Doctor Unknowingly Passes Hepatitis B to Two Patients During Surgery

A hepatitis B-infected doctor unknowingly passed the disease along to at least two of his patients during joint replacement surgery, according to a new report by researchers at the University of Virginia Health System.

They report that the surgeon first became aware of the fact that he had hepatitis B after sticking himself with a needle and undergoing routine blood-borne disease testing. He had emigrated from a country with a high frequency of the disease, and he likely had the disease for a while without severe symptoms such as fever and nausea.

Once the hospital became aware of this incidence, they worked with the Center for Disease Control and Prevention to determine who else contracted the disease. They tested all of the surgeon’s patients dating back nine months prior to the incident, which is also the time period the surgeon had worked at the hospital. Most of this surgeon’s patients were treated for hip or knee replacement surgery.

Hepatitis B is contracted via bodily fluids, even though the surgeon claims that he always wears two pairs of gloves when performing surgery. Researchers are baffled, but they believe that tiny tears in the gloves during surgery allowed the virus to be contracted, but even if that were the case, the surgeon would have had to have a cut someone on his hand.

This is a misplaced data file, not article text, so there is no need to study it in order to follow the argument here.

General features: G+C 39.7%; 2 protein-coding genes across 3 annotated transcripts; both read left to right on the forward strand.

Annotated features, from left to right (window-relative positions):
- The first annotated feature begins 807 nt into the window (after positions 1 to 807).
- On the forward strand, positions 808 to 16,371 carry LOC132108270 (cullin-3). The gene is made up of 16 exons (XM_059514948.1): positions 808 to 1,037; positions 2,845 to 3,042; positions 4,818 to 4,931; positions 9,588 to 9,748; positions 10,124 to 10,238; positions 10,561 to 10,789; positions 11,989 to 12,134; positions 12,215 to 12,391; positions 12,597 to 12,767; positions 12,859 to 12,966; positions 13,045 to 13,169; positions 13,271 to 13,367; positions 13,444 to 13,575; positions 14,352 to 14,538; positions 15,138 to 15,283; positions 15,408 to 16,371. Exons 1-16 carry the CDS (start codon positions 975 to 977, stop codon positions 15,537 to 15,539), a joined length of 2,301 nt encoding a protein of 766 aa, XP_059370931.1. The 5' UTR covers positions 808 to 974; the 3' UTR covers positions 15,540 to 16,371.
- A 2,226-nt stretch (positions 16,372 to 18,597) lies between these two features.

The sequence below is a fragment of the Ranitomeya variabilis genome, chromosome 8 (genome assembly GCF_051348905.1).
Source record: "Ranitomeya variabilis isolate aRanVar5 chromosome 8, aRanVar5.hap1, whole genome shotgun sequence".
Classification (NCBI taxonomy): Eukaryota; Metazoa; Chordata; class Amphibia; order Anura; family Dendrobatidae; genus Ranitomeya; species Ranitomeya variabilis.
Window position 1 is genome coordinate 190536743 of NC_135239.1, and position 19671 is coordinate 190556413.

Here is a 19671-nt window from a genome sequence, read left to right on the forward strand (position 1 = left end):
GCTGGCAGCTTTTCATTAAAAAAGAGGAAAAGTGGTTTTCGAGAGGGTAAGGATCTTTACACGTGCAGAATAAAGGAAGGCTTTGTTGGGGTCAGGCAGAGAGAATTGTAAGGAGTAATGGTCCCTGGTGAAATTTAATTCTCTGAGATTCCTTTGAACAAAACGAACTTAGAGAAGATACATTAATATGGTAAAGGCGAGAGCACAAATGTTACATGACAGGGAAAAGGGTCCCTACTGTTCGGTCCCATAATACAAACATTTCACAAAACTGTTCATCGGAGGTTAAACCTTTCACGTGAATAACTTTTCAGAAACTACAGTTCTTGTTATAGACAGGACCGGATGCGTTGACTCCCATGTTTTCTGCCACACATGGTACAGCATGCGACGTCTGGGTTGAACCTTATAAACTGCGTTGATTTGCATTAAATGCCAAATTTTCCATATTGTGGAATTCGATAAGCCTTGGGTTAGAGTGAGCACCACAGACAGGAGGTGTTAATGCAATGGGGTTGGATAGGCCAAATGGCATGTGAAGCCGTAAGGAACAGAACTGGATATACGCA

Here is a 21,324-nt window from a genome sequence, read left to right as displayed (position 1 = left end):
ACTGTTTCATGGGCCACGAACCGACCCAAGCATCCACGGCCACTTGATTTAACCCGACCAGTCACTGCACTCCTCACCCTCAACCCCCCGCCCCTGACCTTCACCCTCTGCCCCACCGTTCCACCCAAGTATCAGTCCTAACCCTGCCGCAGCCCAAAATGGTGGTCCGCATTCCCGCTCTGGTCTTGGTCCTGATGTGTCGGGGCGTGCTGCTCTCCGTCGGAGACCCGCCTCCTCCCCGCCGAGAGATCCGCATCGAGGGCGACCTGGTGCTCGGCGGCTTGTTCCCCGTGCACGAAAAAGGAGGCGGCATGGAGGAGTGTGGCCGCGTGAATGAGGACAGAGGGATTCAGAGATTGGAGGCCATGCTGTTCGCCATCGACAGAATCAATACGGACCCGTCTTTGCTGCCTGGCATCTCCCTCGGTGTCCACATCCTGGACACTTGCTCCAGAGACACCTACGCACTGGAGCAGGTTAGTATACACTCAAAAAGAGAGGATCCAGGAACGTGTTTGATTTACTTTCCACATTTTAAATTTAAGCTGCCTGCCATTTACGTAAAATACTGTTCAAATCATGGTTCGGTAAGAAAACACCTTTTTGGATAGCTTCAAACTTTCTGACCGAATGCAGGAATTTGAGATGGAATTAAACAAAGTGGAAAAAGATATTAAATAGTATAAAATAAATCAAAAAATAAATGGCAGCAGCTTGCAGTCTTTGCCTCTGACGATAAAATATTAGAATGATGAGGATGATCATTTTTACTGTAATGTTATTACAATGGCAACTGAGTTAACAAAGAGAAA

As previously stated, two patients of the 232 that were tested came back with positive test results for hepatitis B, and the virus was genetically identical to the virus contracted by the surgeon, which means that he most likely gave them the virus.

The two patients took drugs to treat the virus, and another six patients had had hepatitis B in the past. However, since they did not have the virus in their blood at the time of the testing, the researchers could not tell if the surgeon had given them the disease. It is also possible that these patients could have contracted the virus from the surgeon, and cleared it from their bodies before they were tested, as they did not have any known risk factors for developing hepatitis B.

This is troubling, and scary news. We look to doctors and surgeons to be treated, operated on, and cured. The fact that a doctor could have unknowingly contracted a virus, let alone passing it to the very patients he operates on, is a concern that needs to be addressed.

Since 1994, there have only been two other reports of hepatitis B transmission from doctor to patient while in surgery, but that number is too high! Surgeons should be required to be tested for all blood-borne diseases before operating on patients.

What do you think about this story? Will you be more inclined to ask your doctor if he has been tested for such diseases next time you have an operation scheduled?

For more information, contact a Gacovino Lake attorney at 1-800-246-HURT (4878).

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